2) Understand what other people value and fear
      3) Frame the situation constructively

      Then they can use the deconstruction method:
      1) Make people comfortable
      2) Make people think
      3) Make people choose

      The toolbox of concepts I’ve developed serves as a neat and (mostly) intuitive vocabulary for helping people recognize and describe what we want, the problems we face, and what we can do about them.

    • Regarding your point that the law is unlikely to lead to any successful lawsuits, I agree and I’m having trouble imagining a situation where a third party would have evidence that the law was broken. Unless someone has access to medical records, how could they possibly know whether or not a heartbeat was detected or if there were any complicating medical factors that endangered the woman’s life?

      The more hysterical among the prognosticators of the law’s impact are predicting that Uber drivers and receptions will also be open to lawsuits. How on earth is an Uber driver going to know the medical details of a woman being driving to a clinic?

      The whole episode does seem like a political gift to the Democrats — Afghanistan? What about it?

      • Two possibilities come to my mind, deckhand: first, it could be remorse on the the part of the pregnant woman or, second, it could be the father, who didn’t want the child aborted. It could even be a family member of the mother who’s morally opposed to abortion.

        I’m sure there are still more, but the list would get too long. This doesn’t even reach the category of disgruntled clinic employee who’s looking for a quick buck.

        Though I’m not a lawyer, I don’t think that Roe has anything to worry about from the Texas law.

        I found the notion of a “shadow docket” mentioned in Sotomayor’s dissent to be more interesting. Perhaps in former days, ideology would have been set aside and the emergency appeal simply rejected per curiam.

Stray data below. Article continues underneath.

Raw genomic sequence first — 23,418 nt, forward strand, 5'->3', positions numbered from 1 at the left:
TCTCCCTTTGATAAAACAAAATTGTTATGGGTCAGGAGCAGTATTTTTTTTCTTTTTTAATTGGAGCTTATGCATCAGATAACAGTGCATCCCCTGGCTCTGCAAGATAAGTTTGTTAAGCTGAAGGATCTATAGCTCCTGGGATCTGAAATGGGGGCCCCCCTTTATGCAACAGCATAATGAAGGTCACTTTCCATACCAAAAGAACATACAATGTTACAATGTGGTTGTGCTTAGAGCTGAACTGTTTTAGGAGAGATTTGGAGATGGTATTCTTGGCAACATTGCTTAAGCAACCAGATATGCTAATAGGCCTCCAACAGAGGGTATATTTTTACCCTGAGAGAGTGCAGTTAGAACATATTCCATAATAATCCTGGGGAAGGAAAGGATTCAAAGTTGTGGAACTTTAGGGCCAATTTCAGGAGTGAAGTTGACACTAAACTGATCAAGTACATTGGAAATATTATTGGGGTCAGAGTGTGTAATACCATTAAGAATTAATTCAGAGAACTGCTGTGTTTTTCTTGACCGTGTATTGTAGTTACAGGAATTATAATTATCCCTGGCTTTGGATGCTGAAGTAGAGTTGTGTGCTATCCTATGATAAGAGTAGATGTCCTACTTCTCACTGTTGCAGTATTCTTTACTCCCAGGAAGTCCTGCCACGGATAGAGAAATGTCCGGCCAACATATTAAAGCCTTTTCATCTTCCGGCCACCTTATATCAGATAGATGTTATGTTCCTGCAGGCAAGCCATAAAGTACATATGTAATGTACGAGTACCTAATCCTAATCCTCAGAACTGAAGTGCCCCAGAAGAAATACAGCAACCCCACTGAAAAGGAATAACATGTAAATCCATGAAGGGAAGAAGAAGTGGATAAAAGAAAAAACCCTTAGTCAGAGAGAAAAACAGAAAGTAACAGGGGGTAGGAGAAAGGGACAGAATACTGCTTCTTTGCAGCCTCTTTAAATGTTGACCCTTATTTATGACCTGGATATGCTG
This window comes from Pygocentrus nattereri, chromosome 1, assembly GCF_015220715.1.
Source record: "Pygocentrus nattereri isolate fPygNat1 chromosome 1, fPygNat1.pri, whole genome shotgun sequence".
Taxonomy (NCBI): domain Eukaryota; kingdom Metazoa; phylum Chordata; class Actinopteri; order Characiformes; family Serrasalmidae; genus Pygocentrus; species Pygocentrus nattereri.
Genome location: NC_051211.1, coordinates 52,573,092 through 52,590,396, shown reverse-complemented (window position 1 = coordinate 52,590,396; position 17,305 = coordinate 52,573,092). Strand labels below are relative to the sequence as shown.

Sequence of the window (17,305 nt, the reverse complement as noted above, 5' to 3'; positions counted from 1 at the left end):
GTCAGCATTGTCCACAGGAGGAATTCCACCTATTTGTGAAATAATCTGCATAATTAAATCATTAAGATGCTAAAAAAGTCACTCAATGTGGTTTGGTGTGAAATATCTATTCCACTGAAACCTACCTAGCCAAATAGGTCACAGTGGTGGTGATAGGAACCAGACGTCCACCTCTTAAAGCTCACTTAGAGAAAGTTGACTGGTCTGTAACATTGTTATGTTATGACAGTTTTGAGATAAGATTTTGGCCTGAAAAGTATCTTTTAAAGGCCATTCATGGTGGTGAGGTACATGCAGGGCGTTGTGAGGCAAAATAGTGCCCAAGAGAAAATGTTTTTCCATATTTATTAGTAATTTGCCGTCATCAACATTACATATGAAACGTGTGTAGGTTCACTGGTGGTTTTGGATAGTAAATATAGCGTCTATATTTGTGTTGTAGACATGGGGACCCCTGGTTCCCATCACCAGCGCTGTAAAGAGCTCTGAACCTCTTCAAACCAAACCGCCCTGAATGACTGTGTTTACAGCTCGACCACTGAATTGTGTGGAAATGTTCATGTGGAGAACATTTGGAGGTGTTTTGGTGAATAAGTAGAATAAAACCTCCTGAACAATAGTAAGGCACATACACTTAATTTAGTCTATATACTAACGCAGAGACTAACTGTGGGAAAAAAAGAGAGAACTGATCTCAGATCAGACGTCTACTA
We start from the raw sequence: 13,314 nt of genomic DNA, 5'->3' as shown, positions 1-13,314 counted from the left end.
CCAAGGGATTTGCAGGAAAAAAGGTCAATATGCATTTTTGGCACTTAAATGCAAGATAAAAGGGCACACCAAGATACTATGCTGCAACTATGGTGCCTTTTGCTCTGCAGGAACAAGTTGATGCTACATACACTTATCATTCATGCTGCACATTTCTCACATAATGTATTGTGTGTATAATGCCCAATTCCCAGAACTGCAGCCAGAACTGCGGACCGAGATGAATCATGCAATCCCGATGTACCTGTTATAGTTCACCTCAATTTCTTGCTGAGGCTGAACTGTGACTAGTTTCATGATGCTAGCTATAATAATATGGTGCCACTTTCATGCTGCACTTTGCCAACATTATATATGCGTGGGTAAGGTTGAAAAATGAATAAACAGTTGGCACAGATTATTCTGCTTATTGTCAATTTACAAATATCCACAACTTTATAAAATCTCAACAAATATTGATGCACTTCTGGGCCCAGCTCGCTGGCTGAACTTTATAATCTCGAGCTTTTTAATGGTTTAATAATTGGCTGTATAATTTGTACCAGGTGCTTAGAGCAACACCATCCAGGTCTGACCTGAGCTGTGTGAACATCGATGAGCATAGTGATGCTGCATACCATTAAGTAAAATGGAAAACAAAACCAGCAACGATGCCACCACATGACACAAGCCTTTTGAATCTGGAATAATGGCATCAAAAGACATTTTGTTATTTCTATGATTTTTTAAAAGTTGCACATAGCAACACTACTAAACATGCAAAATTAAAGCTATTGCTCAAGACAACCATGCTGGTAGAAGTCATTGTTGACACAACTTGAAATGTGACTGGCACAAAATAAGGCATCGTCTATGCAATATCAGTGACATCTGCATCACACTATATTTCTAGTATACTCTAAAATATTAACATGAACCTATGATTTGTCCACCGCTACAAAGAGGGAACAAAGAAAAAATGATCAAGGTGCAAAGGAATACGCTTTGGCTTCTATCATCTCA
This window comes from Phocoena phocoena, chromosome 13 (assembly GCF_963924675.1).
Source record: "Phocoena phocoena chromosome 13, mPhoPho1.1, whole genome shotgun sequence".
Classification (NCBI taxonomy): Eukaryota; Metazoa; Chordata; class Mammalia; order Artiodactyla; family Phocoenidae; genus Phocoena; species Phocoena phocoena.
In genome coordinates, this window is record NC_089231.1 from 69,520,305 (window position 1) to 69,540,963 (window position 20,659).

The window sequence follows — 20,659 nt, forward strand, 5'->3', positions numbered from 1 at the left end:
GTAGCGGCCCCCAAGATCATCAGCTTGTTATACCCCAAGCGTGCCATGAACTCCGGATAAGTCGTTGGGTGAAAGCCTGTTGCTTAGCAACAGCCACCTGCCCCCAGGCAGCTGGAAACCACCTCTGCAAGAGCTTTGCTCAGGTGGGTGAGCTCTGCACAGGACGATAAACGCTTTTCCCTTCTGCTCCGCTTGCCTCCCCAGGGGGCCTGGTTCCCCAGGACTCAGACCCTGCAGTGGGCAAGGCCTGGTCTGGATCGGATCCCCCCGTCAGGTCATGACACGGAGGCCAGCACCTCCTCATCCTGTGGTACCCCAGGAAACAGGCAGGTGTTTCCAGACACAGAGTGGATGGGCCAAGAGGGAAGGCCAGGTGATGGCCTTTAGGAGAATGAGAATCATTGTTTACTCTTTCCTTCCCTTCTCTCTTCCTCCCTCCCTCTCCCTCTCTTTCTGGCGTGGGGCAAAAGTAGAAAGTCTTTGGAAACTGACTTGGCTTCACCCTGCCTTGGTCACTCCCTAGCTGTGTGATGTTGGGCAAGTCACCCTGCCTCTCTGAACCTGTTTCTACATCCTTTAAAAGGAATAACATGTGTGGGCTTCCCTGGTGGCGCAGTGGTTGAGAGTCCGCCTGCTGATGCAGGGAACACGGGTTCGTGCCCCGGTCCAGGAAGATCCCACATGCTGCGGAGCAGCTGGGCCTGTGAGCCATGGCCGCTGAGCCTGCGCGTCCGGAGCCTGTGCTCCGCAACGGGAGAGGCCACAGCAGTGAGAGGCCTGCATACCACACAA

3. I’m tempted to suggest some sort of serious penalty for legislators who vote for laws that are later declared unconstitutional. Their offense is a) enacting a law that they knew or should have known would violate people’s rights, and b) wasting public time on enacting and subsequently repealing that law when the legislative, executive, and judicial branches could have been working on useful things.

    Would expelling them from their positions be too harsh? I’d like to think that it should be rather clear and obvious to a professional legislator whether a bill is constitutional or not, but maybe that’s not always the case. Maybe the penalty would only apply if the Supreme Court is unanimous that the law is unconstitutional?

    • The Supreme Court has been politicized over the last 4 or 5 decades, so I doubt such a rule would do much good. There has also been a trend of legislating from the bench, leading to the Supreme Court making things constitutional when they really aren’t, or at least were not previously. Abortion itself was basically added to the constitution by the Supreme Court. The logic used to make it a constitutional right doesn’t seem to be evenly applied to other areas. Rather, prevailing politics seem to be the deciding factor at any given time, which makes constitutionality a moving target, and is probably a factor in legislators enacting “unconstitutional” laws. They are taking their chances that the Supreme Court will just reinterpret the constitution to make it constitutional.

  4. “It will be challenged on the very grounds cited by advocates. That includes the question of whether Texas is using private citizens to curtail a constitutional right.”

    I wonder if this isn’t a very clever move, set to back the left into a corner. If they let it stand (which would never happen) Biden becomes the president who let abortion die. If the defence is clever, though, a ruling against this could be framed in such a way as to make much firmer the proscriptions against allowing non-governmental agents to work to limit the constitutional rights of others. Which would then be used in arguments against the left doing exactly the same thing with the media and tech services.

    I’ve also read that Godaddy, which was hired to host the reporting site for Texas, kicked them once the torches started being lit. Certainly in line with some tiny line in their TOS, but also problematic in terms of censorship of the government itself.